BMW: Little turbo revives roadster

Australian journalist Peter Atkinson tests the new BMW Z4 around Brisbane.

The lighter motor makes the Z4 feel more like thesports car it was intended to be. Photo / Supplied
The lighter motor makes the Z4 feel more like thesports car it was intended to be. Photo / Supplied

It's not all that long ago that "turbo" was something of a dirty word at BMW.

There was a purist streak at the famous German company that insisted, by and large, that the Ultimate Driving Machine should be powered by a high-revving, normally aspirated engine, preferably with six cylinders, all in line.

Perhaps the ultimate expression of that was the previous model BMW M3 - possessor of what remains, in the eyes of many, the most wondrous six-cylinder engine to grace the planet. Not to mention the equally fabulous, Formula One-bred V10 which powered the M5 and M6.

But times change. That aversion to force-fed engines has faded at BMW, where turbo-charging is the new force behind a fast-evolving range of vehicles. It's become the very foundation of their "Efficient Dynamics" motto - with turbo-boosted engines at each end of the model spectrum, from small fours to high-performance V8s - a world away from the brand's past philosophy. Not that it's a bad thing, mind you.

Take the latest version of their Z4 roadster, for example.

A potent, turbo-charged two-litre engine has breathed fresh life into this desirable two-seater - which we've tested in numerous forms but never more effective, pound-for-pound, than this one.

We've never had many complaints about the Z4 - particularly the current version which, for the first time, has married its razor-sharp handling with a slightly more compliant ride and, on the practical side, a folding steel roof.

Whereas once it was a focused and hard-edged driving machine in the Porsche mould, it has gradually become more user-friendly, if a little less driver-centric - following the lead of its arch-rival Mercedes-Benz SLK.

Given that Benz has launched an entirely new SLK, the arrival of this new and improved engine option gives the Z4 a welcome sales boost.

Known as the Z4 sDrive28i in BMW's complicated naming convention, our test car features for the first time a 2-litre, four-cylinder engine boosted to produce a rather impressive 180 kilowatts, plus 350Nm of torque.

That means it's a seriously quick thing which will reach the speed limit in a brisk 5.7 seconds - while still managing a modest thirst of just 6.8L/100km. We've driven quicker versions of this model. Mind you, the Z4 Sdrive3.5si, with a twin-turbo six-cylinder, boasts supercar performance with 250kW on tap.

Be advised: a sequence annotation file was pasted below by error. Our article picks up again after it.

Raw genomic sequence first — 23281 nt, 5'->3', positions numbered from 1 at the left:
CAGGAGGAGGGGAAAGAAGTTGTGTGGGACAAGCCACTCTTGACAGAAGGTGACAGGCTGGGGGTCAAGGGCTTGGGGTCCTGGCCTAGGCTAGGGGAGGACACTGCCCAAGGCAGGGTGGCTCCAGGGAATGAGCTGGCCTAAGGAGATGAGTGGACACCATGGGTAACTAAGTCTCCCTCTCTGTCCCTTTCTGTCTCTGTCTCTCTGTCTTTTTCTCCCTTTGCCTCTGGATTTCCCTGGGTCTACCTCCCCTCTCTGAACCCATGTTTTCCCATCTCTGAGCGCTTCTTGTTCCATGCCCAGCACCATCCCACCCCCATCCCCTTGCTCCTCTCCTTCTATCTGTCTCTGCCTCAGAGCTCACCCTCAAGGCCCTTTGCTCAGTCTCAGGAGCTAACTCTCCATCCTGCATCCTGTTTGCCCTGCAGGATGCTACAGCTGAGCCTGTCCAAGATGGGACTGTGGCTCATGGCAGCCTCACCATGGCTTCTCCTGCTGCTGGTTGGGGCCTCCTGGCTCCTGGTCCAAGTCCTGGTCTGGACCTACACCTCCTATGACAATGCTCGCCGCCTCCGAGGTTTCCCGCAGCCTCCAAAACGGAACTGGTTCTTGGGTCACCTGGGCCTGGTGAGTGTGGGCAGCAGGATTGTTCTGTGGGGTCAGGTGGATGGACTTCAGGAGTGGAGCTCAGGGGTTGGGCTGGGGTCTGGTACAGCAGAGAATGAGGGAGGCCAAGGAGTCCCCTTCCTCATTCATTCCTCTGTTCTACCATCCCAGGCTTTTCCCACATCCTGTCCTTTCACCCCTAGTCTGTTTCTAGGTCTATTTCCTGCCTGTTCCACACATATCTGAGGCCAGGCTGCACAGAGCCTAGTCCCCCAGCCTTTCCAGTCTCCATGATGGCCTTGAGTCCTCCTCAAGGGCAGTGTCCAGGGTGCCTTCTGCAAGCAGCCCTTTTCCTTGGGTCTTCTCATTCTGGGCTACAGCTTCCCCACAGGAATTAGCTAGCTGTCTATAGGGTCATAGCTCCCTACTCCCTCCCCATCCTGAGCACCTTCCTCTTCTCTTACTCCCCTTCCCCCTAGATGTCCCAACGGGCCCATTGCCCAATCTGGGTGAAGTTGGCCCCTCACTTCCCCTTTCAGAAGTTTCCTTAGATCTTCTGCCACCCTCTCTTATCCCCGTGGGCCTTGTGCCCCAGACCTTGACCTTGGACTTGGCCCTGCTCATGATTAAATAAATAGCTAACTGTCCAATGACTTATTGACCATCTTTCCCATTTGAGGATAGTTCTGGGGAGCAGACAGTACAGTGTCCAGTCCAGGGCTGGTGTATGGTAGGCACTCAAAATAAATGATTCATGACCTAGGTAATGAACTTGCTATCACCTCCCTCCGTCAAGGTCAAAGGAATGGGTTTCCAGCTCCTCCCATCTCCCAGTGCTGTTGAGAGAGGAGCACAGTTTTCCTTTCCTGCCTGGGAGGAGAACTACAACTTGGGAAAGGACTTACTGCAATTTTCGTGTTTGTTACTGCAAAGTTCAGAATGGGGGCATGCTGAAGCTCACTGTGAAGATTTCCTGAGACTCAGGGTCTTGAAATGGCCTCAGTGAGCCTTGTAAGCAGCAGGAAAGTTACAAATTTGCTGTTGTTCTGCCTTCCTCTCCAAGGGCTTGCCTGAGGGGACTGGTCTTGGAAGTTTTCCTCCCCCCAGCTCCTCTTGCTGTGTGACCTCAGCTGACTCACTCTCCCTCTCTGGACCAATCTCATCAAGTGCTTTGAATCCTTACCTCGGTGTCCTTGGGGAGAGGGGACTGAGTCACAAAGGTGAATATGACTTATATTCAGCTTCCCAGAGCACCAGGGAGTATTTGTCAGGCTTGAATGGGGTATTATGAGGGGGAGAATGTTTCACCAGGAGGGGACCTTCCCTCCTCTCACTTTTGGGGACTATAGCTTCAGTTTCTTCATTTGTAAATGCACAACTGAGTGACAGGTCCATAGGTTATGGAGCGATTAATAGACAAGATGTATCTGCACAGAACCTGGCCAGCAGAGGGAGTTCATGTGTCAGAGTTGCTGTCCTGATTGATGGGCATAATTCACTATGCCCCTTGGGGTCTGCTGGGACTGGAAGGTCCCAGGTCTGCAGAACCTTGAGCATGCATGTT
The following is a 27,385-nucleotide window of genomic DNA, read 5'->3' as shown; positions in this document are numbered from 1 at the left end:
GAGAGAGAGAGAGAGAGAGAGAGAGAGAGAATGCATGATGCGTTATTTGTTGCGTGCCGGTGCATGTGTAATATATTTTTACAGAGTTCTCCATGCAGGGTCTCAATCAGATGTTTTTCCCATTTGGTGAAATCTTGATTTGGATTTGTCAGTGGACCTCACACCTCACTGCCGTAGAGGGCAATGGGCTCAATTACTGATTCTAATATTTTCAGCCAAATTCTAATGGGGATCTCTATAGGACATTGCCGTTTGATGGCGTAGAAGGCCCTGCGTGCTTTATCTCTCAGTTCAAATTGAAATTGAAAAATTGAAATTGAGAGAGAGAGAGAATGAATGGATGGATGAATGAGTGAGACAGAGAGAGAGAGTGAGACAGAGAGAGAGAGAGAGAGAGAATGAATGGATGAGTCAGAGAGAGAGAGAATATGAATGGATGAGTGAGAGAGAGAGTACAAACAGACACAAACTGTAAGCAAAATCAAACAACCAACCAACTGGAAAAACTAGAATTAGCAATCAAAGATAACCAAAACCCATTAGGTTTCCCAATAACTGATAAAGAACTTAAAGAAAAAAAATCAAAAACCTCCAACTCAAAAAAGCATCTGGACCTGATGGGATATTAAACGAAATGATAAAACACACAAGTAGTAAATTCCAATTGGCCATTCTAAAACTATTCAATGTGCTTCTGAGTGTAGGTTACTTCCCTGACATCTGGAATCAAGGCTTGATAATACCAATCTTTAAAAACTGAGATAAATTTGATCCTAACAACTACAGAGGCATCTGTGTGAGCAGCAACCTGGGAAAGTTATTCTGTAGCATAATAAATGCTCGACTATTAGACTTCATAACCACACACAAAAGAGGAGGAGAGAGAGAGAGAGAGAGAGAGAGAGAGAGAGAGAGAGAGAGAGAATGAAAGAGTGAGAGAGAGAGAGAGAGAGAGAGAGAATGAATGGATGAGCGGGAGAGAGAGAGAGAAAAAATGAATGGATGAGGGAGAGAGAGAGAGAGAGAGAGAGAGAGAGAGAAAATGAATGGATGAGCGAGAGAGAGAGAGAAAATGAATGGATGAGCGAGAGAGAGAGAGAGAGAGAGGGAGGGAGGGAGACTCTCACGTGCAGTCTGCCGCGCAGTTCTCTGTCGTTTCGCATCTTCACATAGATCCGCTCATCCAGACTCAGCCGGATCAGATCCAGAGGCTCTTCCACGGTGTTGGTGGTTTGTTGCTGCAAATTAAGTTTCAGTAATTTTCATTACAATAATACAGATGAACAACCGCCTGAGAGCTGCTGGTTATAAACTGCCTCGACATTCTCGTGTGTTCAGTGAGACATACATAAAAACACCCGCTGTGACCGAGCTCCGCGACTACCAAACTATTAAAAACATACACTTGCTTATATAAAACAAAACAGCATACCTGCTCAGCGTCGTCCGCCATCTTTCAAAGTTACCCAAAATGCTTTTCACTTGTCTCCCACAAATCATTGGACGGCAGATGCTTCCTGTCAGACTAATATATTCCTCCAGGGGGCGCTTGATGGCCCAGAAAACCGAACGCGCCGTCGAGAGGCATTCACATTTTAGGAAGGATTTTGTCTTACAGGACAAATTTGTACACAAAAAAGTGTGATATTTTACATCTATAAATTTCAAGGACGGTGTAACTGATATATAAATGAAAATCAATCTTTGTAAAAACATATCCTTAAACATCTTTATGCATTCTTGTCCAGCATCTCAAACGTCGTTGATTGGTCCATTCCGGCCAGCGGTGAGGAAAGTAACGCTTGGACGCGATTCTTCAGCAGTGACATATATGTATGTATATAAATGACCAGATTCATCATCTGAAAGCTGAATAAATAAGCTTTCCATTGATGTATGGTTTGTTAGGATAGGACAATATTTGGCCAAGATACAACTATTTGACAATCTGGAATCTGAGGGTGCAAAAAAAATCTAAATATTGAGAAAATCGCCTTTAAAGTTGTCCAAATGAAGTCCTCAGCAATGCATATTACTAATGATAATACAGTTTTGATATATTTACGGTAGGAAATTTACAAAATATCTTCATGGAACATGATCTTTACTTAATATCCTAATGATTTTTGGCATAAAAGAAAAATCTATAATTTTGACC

But the biggest bonus of plonking a lighter, but almost-as-powerful four-cylinder engine into the Z4 is that it creates an even lighter, more nimble machine to drive.

This latest version of the Z4 has never been a lightweight - with its folding steel roof taking the place of the traditional, lighter cloth top previously used by BMW for this model. But the weight gains achieved with the smaller engine make it feel instantly more like the sports car it was always intended to be.

It's truly a joyous thing to drive - tempting you to pitch it into corners just to feel how assuredly it bites into the tarmac.

The excellent eight-speed sports automatic transmission fitted to our test machine (a $3500 premium over the standard six-speed manual) was a perfect fit, too - using the shift paddles to always keep this punchy engine on song and blipping through the gears on downshifts.

There has always been a certain sound you expect to come from the tail-end of a BMW - that sonorous, crisp bark of a straight-six engine which identifies the beautifully engineered powerplant within.

But not this one. This one sounds like an Alfa, which is no bad thing.

The Z4's 180 kilowatts might be short of the 185 produced by VW's Golf R or the 200-odd kW squeezed out by the likes of Audi's S3, Subaru's Impreza WRX-STI and the Mitsubishi Lancer Evo.

But this car is smaller, lighter and more purpose-built as a sports car than any of those. And the engine is very flexible through the rev range - if lacking the hand-grenade punch of some of those mentioned above.

The Z4's cabin is nicely trimmed in polished wood and supple leather - although the layout, which impressed us greatly when this car was first unveiled three or four years back, is beginning to look dated.

The new powerplant should help give the Z4's sales a boost. A turbo boost, you could say.

* The Z4 is set to arrive in NZ mid-2-13. No price has been set.

- AAP

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